by Damaris Leal
Part of LibroMobile's Tiny Review series
Have you ever wondered if witches need healing? In her novel River Woman River Demon, Jennifer Givhan takes us on a suspenseful journey through the healing of a bruja. Evangelina Santos Moon (talk about a charming name) suffered a traumatic experience as a teenager and another as an adult, when a close friend drowns and she is once again implicated. Unresolved issues of the past become entwined with the present as Evangelina (Eva) tries to figure out what happened in both cases. The author pulls us right into Eva’s supernatural, Chicana perspective, with an underlying reference to the cultural icon La Llorona. La Llorona’s contested myth representing misunderstood women is reflected in Eva’s story. She was shunned for a crime she does not remember committing, and as an adult she does not have anyone that truly “gets her.” Moreover, she actually seems to be haunted by the women in her life, both dead and alive.
The reader encounters death early on in the book and it tints the rest of the story, filling us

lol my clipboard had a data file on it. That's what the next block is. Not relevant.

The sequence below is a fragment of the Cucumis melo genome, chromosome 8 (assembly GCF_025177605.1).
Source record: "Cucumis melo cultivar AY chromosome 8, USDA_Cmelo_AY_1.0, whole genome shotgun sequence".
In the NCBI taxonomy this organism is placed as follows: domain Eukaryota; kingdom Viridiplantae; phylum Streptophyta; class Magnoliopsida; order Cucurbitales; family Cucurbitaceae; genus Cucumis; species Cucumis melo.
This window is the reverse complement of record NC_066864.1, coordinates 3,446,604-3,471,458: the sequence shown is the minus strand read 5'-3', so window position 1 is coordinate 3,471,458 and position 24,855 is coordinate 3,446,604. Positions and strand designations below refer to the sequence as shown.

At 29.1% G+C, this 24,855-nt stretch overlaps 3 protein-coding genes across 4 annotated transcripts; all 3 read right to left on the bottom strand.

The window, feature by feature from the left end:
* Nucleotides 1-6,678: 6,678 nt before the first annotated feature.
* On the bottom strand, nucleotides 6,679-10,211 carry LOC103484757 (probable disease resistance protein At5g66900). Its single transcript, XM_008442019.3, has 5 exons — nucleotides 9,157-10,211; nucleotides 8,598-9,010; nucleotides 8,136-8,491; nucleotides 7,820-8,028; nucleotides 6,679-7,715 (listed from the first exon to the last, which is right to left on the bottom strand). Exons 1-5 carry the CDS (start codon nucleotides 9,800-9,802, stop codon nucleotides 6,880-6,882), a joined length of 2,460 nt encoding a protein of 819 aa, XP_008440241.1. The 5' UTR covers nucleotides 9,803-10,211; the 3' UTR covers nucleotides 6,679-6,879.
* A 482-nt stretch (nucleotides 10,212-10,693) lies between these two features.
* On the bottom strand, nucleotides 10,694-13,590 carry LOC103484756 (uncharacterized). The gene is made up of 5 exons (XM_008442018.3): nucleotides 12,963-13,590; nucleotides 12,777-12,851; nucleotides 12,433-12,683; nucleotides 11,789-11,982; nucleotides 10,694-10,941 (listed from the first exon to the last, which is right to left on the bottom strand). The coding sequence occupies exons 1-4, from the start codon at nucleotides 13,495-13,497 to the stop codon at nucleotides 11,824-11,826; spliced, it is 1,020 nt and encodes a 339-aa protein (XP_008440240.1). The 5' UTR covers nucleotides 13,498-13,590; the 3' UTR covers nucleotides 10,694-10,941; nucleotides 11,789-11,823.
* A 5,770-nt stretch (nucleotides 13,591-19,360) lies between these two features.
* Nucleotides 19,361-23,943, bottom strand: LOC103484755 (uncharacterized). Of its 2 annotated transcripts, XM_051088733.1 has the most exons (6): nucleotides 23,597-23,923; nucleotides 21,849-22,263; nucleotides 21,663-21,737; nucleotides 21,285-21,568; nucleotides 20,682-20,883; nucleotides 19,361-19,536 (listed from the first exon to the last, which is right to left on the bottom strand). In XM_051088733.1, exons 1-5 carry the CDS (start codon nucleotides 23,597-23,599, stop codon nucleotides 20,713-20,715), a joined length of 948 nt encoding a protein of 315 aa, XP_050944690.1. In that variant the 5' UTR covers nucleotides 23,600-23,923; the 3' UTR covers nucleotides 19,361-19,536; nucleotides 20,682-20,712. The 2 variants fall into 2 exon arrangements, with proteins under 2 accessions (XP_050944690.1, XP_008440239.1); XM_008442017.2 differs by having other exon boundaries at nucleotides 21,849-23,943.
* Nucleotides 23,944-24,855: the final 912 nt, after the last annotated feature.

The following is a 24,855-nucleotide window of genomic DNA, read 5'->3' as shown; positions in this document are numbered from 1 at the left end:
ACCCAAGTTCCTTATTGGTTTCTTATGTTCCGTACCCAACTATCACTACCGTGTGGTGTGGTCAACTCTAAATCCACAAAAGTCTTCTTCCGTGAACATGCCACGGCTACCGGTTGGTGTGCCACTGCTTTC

with a sense of urgency. As Eva narrates her story, her stream of consciousness reveals her innermost struggles, allowing us to get to know her and to see her vulnerability. This closeness connects her to the reader and prompts trust and sympathy. The author also helps relieve the tension of Eva being hit with one shock after another by creating a magical aura around Eva with language that depicts her deep-rooted bond with nature, the moon, and of course the element of water. At times, these environmental “bodies” almost appear to become living characters or Eva appears to personify them. Water often emerges as an extension of her, but her untamed magic demonstrates this element can easily overpower her. While she questions her whole world, who she is, what she has done, and starts making unsound choices, the reader may start to question her credibility
An ultimate twist keeps us captivated, however, and as the shadows surrounding certain characters dissipate, we begin to see things more clearly. We also realize that some of those female characters that disturbed Eva are, in fact, misunderstood empowering figures that actually support her. With the care she receives, she exemplifies a liberated Llorona. Although it might be ironic that a witch could not solve her own problems, we can all relate to having a limited perspective when it comes to ourselves. The protagonist might be even more relatable to a Chicana millennial; but overall, this is a very inclusive book with various aspects that can expand any reader’s knowledge.
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